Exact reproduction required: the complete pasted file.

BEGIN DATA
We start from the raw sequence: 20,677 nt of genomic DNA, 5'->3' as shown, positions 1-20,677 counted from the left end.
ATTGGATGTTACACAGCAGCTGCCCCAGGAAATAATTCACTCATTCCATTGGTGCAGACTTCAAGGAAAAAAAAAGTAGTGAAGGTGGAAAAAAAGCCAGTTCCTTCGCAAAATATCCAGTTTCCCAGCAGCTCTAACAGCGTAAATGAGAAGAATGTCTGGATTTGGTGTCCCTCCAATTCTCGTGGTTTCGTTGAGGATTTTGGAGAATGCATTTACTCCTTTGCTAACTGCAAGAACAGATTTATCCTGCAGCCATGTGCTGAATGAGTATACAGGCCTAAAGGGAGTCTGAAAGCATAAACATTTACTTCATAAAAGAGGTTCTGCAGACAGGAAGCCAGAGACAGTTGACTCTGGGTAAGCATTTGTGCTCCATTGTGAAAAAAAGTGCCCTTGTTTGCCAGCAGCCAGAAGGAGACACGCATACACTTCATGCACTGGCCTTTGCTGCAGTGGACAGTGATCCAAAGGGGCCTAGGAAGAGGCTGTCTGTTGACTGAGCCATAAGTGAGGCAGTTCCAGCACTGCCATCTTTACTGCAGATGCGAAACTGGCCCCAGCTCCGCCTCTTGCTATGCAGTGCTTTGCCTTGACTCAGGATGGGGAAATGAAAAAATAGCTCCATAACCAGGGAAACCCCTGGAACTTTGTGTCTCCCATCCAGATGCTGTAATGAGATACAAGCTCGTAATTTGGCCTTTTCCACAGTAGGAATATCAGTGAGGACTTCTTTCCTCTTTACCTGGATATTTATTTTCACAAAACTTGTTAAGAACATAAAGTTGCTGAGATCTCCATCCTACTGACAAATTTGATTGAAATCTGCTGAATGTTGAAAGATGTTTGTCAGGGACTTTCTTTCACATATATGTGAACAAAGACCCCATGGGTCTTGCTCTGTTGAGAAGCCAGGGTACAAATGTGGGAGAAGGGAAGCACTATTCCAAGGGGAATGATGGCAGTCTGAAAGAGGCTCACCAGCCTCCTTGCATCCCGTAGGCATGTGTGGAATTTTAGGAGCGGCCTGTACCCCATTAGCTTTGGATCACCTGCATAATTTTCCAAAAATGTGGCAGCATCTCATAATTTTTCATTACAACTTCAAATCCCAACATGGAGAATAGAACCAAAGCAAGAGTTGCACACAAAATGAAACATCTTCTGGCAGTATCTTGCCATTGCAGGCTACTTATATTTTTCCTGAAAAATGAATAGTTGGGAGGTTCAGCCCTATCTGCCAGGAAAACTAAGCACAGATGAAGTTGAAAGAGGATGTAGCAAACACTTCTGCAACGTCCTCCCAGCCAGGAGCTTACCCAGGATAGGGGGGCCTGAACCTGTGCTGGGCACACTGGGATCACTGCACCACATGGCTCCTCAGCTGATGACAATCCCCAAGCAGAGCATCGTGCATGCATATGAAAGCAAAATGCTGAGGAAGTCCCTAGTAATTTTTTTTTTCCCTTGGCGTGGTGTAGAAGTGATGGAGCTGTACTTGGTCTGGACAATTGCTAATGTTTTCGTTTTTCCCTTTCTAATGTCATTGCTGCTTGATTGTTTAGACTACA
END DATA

We start from the raw sequence: 20,677 nt of genomic DNA, 5'->3' as shown, positions 1-20,677 counted from the left end.
ATTGGATGTTACACAGCAGCTGCCCCAGGAAATAATTCACTCATTCCATTGGTGCAGACTTCAAGGAAAAAAAAAGTAGTGAAGGTGGAAAAAAAGCCAGTTCCTTCGCAAAATATCCAGTTTCCCAGCAGCTCTAACAGCGTAAATGAGAAGAATGTCTGGATTTGGTGTCCCTCCAATTCTCGTGGTTTCGTTGAGGATTTTGGAGAATGCATTTACTCCTTTGCTAACTGCAAGAACAGATTTATCCTGCAGCCATGTGCTGAATGAGTATACAGGCCTAAAGGGAGTCTGAAAGCATAAACATTTACTTCATAAAAGAGGTTCTGCAGACAGGAAGCCAGAGACAGTTGACTCTGGGTAAGCATTTGTGCTCCATTGTGAAAAAAAGTGCCCTTGTTTGCCAGCAGCCAGAAGGAGACACGCATACACTTCATGCACTGGCCTTTGCTGCAGTGGACAGTGATCCAAAGGGGCCTAGGAAGAGGCTGTCTGTTGACTGAGCCATAAGTGAGGCAGTTCCAGCACTGCCATCTTTACTGCAGATGCGAAACTGGCCCCAGCTCCGCCTCTTGCTATGCAGTGCTTTGCCTTGACTCAGGATGGGGAAATGAAAAAATAGCTCCATAACCAGGGAAACCCCTGGAACTTTGTGTCTCCCATCCAGATGCTGTAATGAGATACAAGCTCGTAATTTGGCCTTTTCCACAGTAGGAATATCAGTGAGGACTTCTTTCCTCTTTACCTGGATATTTATTTTCACAAAACTTGTTAAGAACATAAAGTTGCTGAGATCTCCATCCTACTGACAAATTTGATTGAAATCTGCTGAATGTTGAAAGATGTTTGTCAGGGACTTTCTTTCACATATATGTGAACAAAGACCCCATGGGTCTTGCTCTGTTGAGAAGCCAGGGTACAAATGTGGGAGAAGGGAAGCACTATTCCAAGGGGAATGATGGCAGTCTGAAAGAGGCTCACCAGCCTCCTTGCATCCCGTAGGCATGTGTGGAATTTTAGGAGCGGCCTGTACCCCATTAGCTTTGGATCACCTGCATAATTTTCCAAAAATGTGGCAGCATCTCATAATTTTTCATTACAACTTCAAATCCCAACATGGAGAATAGAACCAAAGCAAGAGTTGCACACAAAATGAAACATCTTCTGGCAGTATCTTGCCATTGCAGGCTACTTATATTTTTCCTGAAAAATGAATAGTTGGGAGGTTCAGCCCTATCTGCCAGGAAAACTAAGCACAGATGAAGTTGAAAGAGGATGTAGCAAACACTTCTGCAACGTCCTCCCAGCCAGGAGCTTACCCAGGATAGGGGGGCCTGAACCTGTGCTGGGCACACTGGGATCACTGCACCACATGGCTCCTCAGCTGATGACAATCCCCAAGCAGAGCATCGTGCATGCATATGAAAGCAAAATGCTGAGGAAGTCCCTAGTAATTTTTTTTTTCCCTTGGCGTGGTGTAGAAGTGATGGAGCTGTACTTGGTCTGGACAATTGCTAATGTTTTCGTTTTTCCCTTTCTAATGTCATTGCTGCTTGATTGTTTAGACTACA